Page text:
Congressman criticizes US port biometric security card program

July 9, 2015 - 

In 2002, the US federal government pledged to improve port security by implementing new biometric security cards, but a full 13 years later, the DHS has failed to set guidelines on how to read these Transportation Worker Identification Credential (TWIC) cards, according to a report by My Fox Tampa Bay.

All workers, truckers, and other individuals without an escort require a TWIC card – which are encoded with fingerprint data and other data to confirm the person’s identity — in order to gain access through ports.

Homeland Security developed the TWIC card without issuing approved card readers or guidelines on how to read or use the cards.

Using grant money, Port Manatee and many other ports purchased systems that fail to scan and read the cards. However, the aforementioned ports are operating the systems without specific federal guidelines in place and with no set timeline as to when those rules will be introduced.

“We gave it our best guess,” said David St. Pierre, director of seaport security at Port Manatee. “One would have thought they would have that resolved much faster, but it’s not.”

A U.S. Government Accountability Office (GAO) review in 2013 called the pilot program to develop readers, “inaccurate, and unreliable.”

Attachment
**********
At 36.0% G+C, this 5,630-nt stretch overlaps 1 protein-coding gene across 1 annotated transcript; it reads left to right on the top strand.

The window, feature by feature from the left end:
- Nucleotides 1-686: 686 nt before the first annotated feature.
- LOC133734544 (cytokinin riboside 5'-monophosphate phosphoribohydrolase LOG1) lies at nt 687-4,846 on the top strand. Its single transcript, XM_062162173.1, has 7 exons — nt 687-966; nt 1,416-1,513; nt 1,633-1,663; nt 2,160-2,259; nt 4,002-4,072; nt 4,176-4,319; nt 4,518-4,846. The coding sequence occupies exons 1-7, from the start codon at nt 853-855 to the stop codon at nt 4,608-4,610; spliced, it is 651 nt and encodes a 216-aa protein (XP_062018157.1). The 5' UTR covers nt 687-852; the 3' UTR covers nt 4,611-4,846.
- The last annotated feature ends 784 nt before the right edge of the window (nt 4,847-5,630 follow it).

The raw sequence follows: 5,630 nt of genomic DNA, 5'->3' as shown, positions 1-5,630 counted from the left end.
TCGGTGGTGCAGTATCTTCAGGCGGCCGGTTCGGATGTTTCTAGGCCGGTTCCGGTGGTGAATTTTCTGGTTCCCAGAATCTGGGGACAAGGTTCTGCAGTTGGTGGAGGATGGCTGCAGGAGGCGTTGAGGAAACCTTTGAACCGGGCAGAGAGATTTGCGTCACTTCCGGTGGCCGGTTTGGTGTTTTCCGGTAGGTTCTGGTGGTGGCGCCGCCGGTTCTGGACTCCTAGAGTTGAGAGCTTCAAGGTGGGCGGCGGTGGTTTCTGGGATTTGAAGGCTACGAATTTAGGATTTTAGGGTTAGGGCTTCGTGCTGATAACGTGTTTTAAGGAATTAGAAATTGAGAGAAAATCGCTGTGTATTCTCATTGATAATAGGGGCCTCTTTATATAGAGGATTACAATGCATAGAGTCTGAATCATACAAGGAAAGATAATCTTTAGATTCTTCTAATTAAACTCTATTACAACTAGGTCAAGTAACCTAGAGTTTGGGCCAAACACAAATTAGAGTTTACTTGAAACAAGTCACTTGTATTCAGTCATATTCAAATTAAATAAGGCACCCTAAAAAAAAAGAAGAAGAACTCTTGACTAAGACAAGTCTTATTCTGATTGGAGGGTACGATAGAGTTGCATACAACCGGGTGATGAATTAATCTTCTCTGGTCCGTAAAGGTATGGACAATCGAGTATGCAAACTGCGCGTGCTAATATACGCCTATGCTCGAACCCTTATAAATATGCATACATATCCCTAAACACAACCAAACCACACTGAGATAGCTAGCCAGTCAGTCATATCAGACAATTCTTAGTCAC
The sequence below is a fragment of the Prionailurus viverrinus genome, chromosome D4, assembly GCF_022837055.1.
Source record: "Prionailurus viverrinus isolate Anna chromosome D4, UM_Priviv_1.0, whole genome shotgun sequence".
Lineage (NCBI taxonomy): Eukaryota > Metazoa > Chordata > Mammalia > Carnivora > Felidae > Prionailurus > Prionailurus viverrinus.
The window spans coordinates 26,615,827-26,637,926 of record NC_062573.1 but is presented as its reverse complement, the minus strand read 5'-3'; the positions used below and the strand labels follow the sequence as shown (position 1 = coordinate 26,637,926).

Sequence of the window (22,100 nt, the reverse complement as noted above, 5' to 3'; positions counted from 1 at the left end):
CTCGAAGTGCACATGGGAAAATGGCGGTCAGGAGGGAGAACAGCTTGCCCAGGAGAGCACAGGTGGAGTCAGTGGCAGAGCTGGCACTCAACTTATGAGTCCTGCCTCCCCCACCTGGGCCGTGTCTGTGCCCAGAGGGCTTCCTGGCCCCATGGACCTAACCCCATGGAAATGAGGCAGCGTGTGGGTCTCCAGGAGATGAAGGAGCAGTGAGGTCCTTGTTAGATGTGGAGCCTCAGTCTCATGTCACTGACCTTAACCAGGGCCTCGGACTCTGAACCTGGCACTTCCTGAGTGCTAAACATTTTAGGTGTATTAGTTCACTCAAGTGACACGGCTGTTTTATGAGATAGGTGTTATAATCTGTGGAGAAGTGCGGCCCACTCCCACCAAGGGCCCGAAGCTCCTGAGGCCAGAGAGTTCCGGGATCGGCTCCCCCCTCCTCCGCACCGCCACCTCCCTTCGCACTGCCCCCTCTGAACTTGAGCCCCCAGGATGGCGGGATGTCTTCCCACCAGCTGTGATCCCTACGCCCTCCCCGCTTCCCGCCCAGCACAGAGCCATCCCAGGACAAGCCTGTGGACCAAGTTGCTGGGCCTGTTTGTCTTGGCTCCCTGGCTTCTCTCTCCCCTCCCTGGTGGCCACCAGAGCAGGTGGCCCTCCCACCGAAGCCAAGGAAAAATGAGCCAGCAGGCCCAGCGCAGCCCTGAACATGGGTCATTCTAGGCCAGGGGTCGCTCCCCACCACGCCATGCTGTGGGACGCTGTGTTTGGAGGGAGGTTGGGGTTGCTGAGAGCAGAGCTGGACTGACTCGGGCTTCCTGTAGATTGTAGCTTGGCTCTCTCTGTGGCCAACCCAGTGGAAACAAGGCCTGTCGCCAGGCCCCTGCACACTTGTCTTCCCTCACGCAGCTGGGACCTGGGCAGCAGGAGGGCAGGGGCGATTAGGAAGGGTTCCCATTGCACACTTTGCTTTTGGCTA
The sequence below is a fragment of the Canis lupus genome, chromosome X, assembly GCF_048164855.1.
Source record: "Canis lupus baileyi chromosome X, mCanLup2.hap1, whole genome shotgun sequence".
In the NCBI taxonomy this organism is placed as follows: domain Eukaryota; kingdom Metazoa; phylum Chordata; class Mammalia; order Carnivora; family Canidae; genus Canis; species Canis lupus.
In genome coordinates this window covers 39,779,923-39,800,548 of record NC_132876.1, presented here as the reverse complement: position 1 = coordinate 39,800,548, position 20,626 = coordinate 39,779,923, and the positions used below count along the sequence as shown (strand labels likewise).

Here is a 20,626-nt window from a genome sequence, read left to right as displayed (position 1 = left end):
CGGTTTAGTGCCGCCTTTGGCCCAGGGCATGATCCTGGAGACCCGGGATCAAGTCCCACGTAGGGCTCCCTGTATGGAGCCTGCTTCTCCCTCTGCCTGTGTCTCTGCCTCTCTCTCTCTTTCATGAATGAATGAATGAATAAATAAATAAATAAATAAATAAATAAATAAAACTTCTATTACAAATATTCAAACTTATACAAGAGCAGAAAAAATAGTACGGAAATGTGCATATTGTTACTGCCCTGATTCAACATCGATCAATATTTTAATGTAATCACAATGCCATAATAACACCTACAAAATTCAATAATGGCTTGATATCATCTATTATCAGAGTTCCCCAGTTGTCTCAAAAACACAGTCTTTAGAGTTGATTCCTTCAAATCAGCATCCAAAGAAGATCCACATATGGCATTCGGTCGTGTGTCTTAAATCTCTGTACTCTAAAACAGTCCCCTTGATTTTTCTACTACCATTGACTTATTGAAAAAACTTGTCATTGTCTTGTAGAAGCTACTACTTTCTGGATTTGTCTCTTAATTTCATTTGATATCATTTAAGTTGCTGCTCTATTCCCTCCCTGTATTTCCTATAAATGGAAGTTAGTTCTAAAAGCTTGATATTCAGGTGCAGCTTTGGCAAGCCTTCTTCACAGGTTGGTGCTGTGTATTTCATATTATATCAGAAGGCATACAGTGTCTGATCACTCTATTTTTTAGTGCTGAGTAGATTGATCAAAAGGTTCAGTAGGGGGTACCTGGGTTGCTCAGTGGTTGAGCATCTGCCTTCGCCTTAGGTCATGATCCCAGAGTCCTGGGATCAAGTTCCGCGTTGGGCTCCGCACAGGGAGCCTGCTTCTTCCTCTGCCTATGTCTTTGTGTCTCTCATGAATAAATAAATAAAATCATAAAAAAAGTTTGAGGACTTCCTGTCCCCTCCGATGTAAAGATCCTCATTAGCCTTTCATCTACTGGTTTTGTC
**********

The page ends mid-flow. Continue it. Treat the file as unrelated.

The government has already issued nearly three million TWICs, and five years later, many are up for renewal.

“They’re already reissuing cards that do not work,” said Mica. “Now we’ve got an expensive flash badge — costly to the government, costly for transportation workers, and useless as far as security.”

The House has passed a reform bill designed to assess the TWIC program and implement a corrective action plan, which must be executed without any additional funding.

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About Justin Lee

Justin Lee has been a contributor with Biometric Update since 2014. Previously, he was a staff writer for web hosting magazine and website, theWHIR. For more than a decade, Justin has written for various publications on issues relating to technology, arts and culture, and entertainment. Follow him on Twitter @BiometricJustin.